Tag: samba fusion

Martinho da Vila, “Lusofonia” (2000)

I’ve been meaning to post about this album for the longest. I was introduced to it around 2007 and it became a fast favorite, introducing me to rhythms, history, artists, and lands of the “Lusophone” world. Cabo Verde, Mozambique, São Tomé e Príncipe, Angola, Guinea Bissau. Maybe it can be called a fusion album — samba and  lots of pandeiro but with lilting bass lines, cheerful horn arrangements and guitar riffs that are undoubtedly African. It felt like traveling without moving. It may have been the first time I heard different Portuguese language accents besides Brazilian in song. I was already a fan of beloved living samba legend Martinho da Vila, and this album made me appreciate his oeuvre even more.

 

I’m tempted to skip ballad “Vasco da Gama” (ft. Mart’nalia) and slow march/marchinha “Viva Timor Leste” (ft. Luis Represas), which recount significant histories pertaining to the Portuguese empire. One covers exploration/conquest, the other revolution, so I guess I appreciate the balance there. Taking the album as a whole I can dig that those songs were included for their slower tempos and rounding out the variety of rhythms. Besides, I’d rather learn history via song than read it, and I always appreciate a larger historical context for the music I enjoy.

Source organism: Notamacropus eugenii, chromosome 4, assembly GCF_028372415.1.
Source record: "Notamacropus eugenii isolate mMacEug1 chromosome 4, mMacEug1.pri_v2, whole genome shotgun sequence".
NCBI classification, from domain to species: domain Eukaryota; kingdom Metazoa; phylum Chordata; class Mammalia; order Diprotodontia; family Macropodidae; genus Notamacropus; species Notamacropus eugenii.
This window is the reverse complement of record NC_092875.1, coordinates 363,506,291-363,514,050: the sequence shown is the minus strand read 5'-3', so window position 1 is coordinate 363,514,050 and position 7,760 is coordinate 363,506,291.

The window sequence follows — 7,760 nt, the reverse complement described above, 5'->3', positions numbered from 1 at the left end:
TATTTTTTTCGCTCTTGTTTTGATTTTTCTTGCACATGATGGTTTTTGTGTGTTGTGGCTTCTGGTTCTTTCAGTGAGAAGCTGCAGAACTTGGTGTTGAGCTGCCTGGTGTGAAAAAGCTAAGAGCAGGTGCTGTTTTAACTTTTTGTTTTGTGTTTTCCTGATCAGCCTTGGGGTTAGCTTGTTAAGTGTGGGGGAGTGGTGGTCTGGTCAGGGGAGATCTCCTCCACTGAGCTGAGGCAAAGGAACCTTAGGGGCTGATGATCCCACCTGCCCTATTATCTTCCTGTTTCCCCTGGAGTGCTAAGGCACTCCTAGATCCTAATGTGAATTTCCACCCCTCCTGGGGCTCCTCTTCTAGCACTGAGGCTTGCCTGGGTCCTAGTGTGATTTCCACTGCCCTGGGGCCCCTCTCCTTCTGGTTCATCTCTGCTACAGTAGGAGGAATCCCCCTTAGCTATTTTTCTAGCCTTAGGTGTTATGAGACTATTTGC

Favorite track: “Carambola (São Tomé e Príncipe)”.

Sample Series II: Looking for the Perfect Beat in Samba: "A Procura da Batida Perfeita"

(This post is the second installment in my Sample Series)

My students were asking what song we have been dancing to in class the past few weeks. Here it is:

\”A Procura da Batida Perfeita\” by Marcelo D2 (on A Procura da Batida Perfeita, Sony BMG Brasil, 2003)
A Procura da Batida Perfeita means \”looking for the perfect beat\”; probably a reference to Afrika Bambaataa and the Soulsonic Force\’s \”Looking for the Perfect Beat\” (single released 1983 from Planet Rock).

\”A Procura da Batida Perfeita\” starts out telling the story of an artist who makes it big and becomes focused on pursuing material wealth and status, of which D2 is critical. He puts himself in opposition to the materialistic type saying it\’s not money that makes him happy (\”não é um saco de dinheiro que me deixa feliz\”). Instead D2 states he is about staying true to the music, committed to the roots of samba and hip hop. As the hook says, \”Eu vou no samba, a procura da batida perfeita\” (I go through samba to look for the perfect beat).

Some Brazilians are critical of D2 saying he is not really as \”true\” or genuine a part of Brazilian hip hop culture as other talented yet less internationally recognized rap acts like DMN (one of the founders of which happens to be based in the Bronx), Racionais MCs or Rappin\’ Hood.

But this may be a subject for another post…

Lyrics aside, the production on this track is undeniably great, and the sample goes perfectly with a hip hop beat.

Personnel: produced and mixed by Davi Corcos; bass: Kool G Murder; drums: Mamão; percussion: Tuca; moog: Davi Corcos; scratching: Mixmastermike; sample: \”Bonfa Nova\” by Luiz Bonfá (Universal Music).

(Fellow music heads may find it interesting that Luiz Bonfá\’s guitar was sampled by late producer Jay Dee for California-based hip hop group The Pharcyde. See my 10/24/2010 Sample Series post on this)